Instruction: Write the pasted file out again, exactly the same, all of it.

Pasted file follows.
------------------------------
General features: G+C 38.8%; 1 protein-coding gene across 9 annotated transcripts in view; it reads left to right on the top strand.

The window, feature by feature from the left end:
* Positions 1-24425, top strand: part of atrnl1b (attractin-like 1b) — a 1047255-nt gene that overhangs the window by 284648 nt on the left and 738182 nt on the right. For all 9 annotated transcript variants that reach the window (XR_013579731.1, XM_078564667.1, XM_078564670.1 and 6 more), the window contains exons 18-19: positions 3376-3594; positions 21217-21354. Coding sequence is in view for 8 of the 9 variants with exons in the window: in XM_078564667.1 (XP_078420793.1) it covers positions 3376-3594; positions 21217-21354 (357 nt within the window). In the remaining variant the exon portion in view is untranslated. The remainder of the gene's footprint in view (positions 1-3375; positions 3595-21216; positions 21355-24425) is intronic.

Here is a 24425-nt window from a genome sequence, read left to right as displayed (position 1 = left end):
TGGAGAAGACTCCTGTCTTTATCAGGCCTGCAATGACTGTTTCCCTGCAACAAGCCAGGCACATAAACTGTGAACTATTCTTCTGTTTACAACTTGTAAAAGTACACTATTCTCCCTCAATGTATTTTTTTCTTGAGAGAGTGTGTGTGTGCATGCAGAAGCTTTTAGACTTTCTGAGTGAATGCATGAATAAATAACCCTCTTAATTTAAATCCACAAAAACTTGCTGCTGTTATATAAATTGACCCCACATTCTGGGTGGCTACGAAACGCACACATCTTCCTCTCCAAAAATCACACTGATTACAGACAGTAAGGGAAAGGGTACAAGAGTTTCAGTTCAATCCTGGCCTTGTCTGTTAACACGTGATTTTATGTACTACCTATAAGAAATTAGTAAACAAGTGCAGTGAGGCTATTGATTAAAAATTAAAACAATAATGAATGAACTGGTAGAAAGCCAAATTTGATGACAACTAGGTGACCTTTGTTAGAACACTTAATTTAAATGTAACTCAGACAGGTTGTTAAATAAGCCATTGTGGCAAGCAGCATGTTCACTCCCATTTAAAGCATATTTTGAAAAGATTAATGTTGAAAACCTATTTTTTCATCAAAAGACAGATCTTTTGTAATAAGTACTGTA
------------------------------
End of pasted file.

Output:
General features: G+C 38.8%; 1 protein-coding gene across 9 annotated transcripts in view; it reads left to right on the top strand.

The window, feature by feature from the left end:
* Positions 1-24425, top strand: part of atrnl1b (attractin-like 1b) — a 1047255-nt gene that overhangs the window by 284648 nt on the left and 738182 nt on the right. For all 9 annotated transcript variants that reach the window (XR_013579731.1, XM_078564667.1, XM_078564670.1 and 6 more), the window contains exons 18-19: positions 3376-3594; positions 21217-21354. Coding sequence is in view for 8 of the 9 variants with exons in the window: in XM_078564667.1 (XP_078420793.1) it covers positions 3376-3594; positions 21217-21354 (357 nt within the window). In the remaining variant the exon portion in view is untranslated. The remainder of the gene's footprint in view (positions 1-3375; positions 3595-21216; positions 21355-24425) is intronic.

Here is a 24425-nt window from a genome sequence, read left to right as displayed (position 1 = left end):
TGGAGAAGACTCCTGTCTTTATCAGGCCTGCAATGACTGTTTCCCTGCAACAAGCCAGGCACATAAACTGTGAACTATTCTTCTGTTTACAACTTGTAAAAGTACACTATTCTCCCTCAATGTATTTTTTTCTTGAGAGAGTGTGTGTGTGCATGCAGAAGCTTTTAGACTTTCTGAGTGAATGCATGAATAAATAACCCTCTTAATTTAAATCCACAAAAACTTGCTGCTGTTATATAAATTGACCCCACATTCTGGGTGGCTACGAAACGCACACATCTTCCTCTCCAAAAATCACACTGATTACAGACAGTAAGGGAAAGGGTACAAGAGTTTCAGTTCAATCCTGGCCTTGTCTGTTAACACGTGATTTTATGTACTACCTATAAGAAATTAGTAAACAAGTGCAGTGAGGCTATTGATTAAAAATTAAAACAATAATGAATGAACTGGTAGAAAGCCAAATTTGATGACAACTAGGTGACCTTTGTTAGAACACTTAATTTAAATGTAACTCAGACAGGTTGTTAAATAAGCCATTGTGGCAAGCAGCATGTTCACTCCCATTTAAAGCATATTTTGAAAAGATTAATGTTGAAAACCTATTTTTTCATCAAAAGACAGATCTTTTGTAATAAGTACTGTA